Third Degree I.D.

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Educational Software Business Plan

Market Analysis Summary

Third Degree I.D. is competing for e-learning instructional design business in the corporate, educational, healthcare and government sectors. Its emphasis will be on corporate and educational markets, as these sectors are likely to experience the greatest growth.

Third Degree I.D. projects it will do $360,000 worth of business in Year 1, which represents a development objective of at least three  7- to 12-course series (i.e. a professional certificate or masters degree). Of the $360,000, the partnership estimates that 50% will come from higher-ed clients, 40% from corporate clients, and 10% from K-12 clients.

According to the Booz Allen Hamilton white paper, Re-Learning E-Learning,[1] the compound annual growth rate for the three sectors is: higher ed = 25%, corporate=30%, and K-12=30%. These assumptions were used to estimate new-development revenue for each of the three sectors.

In addition, the partnership anticipates generating revenue through reuse and relicensure at a rate of 25% of cumulative revenue, from year to year.


[1] Lee, Reggie with Sumita Bhattacharya, Tina Nelson, and Martin Kihn. “Re-Learning e-Learning” (Booz Allen Hamilton, 2002) <>.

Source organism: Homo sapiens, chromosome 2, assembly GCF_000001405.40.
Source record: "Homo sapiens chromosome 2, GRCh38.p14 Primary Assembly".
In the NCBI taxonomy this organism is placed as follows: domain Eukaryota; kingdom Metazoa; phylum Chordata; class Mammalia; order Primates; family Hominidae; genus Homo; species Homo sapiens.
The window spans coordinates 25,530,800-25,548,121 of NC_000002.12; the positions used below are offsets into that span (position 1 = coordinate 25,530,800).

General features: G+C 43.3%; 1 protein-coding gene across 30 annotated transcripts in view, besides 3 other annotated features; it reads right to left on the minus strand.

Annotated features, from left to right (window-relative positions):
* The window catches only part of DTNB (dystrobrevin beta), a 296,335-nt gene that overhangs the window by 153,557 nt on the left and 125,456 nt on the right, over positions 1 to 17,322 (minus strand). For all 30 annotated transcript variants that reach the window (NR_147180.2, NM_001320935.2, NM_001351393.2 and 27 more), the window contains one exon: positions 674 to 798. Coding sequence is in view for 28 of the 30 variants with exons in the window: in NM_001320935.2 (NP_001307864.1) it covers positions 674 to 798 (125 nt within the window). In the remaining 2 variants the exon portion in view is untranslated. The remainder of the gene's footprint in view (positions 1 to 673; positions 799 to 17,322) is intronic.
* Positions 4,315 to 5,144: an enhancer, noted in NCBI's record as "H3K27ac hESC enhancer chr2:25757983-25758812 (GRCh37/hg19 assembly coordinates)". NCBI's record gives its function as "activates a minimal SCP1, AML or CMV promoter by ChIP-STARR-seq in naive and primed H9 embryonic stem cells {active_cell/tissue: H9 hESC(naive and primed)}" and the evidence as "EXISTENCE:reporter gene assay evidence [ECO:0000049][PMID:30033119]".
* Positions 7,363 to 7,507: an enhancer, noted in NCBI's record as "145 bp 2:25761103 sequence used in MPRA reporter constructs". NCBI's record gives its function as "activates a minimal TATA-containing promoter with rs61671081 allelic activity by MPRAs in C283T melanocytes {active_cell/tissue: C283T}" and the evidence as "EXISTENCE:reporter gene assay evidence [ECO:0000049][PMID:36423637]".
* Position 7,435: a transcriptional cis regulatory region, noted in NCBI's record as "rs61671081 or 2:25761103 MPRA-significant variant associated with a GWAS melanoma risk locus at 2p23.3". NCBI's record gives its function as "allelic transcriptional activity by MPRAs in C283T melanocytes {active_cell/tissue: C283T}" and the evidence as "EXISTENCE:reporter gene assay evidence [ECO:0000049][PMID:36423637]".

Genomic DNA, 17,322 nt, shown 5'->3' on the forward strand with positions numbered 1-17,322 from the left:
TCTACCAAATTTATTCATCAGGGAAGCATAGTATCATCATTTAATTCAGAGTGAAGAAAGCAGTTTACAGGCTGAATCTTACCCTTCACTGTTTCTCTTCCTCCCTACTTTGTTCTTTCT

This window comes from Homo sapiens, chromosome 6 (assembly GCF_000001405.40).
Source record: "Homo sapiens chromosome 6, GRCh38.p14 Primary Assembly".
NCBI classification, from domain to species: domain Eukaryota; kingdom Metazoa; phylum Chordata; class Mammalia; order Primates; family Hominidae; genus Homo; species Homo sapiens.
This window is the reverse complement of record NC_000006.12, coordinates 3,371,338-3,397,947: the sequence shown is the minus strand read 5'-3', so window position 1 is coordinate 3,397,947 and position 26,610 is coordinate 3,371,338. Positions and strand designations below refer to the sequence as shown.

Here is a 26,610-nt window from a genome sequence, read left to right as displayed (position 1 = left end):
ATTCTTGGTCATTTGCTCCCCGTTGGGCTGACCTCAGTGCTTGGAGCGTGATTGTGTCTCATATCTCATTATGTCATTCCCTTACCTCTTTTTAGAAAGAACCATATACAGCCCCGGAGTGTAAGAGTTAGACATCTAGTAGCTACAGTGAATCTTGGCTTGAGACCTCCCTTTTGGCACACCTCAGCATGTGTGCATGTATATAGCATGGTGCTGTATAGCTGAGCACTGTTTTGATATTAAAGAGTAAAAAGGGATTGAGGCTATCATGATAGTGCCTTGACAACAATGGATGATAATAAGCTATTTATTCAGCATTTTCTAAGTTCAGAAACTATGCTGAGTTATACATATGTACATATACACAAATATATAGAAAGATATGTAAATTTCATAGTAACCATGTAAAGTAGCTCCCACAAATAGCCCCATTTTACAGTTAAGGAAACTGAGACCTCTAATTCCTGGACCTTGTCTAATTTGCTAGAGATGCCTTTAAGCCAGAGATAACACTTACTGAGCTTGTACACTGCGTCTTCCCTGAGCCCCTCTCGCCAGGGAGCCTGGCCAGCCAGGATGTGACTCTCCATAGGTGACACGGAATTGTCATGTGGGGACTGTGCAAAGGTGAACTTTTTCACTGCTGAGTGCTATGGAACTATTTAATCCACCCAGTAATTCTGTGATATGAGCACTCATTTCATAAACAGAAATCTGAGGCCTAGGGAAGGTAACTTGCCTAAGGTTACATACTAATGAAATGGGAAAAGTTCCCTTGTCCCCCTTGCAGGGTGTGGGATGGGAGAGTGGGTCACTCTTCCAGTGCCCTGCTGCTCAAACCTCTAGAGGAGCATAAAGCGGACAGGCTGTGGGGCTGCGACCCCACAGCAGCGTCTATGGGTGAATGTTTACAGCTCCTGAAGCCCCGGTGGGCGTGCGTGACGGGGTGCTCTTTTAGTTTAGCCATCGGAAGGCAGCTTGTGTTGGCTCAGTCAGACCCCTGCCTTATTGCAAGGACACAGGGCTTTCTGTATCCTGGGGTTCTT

4.1 Market Segmentation

The e-learning market continues to expand.  According to ThinkEquity Partners and Eduventures, the global training and education market is a $2 trillion industry, with the United States accounting for 37.5% of the market.[1]  The greatest demand for e-learning in the U.S. comes from the corporate sector, which according to Brandon-Hall realizes a “30 to 60 percent” savings over traditional classroom instruction.[2] Thus, businesses and corporations have invested—and continue to invest—in infrastructure that will require a steady supply of content.

Higher education and K-12 are substantial markets, as well—a combined industry representing over 100 billion dollars.[3] With the largest class of high school students in U.S. history graduating in 2009 and a brick-and-mortar system that cannot expand quickly enough to accommodate them, e-learning is becoming a necessity for institutions as much as it is becoming an expectation among students who are increasingly computer savvy.[4] Colleges and universities are also turning to e-learning as a way to increase their reach—to offer branded educational opportunities to students outside of their traditional geographical boundaries.

 While the move to e-learning in the healthcare and government sectors remains slower than in the corporate and educational sectors, these industries are showing a strong interest nevertheless. According to Jones Knowledge, Inc. and, the healthcare industry shows an 80% interest (with a 30% commitment) level while government shows 50% interest (with 39% commitment).[5]


[1] ThinkEquity Partners, Eduventures (quoted in “The Learning Markets: E-Learning” by eMarketer, Inc., 2003) <>.

[2] Adkins, Sam. “2002-2010 U.S. e-Learning Industry” (Brandon-Hall Marketing Series, 2002) <>.

[3] Brandon-Hall (quoted in “The Learning Markets: E-Learning” by eMarketer, Inc., 2003) <>.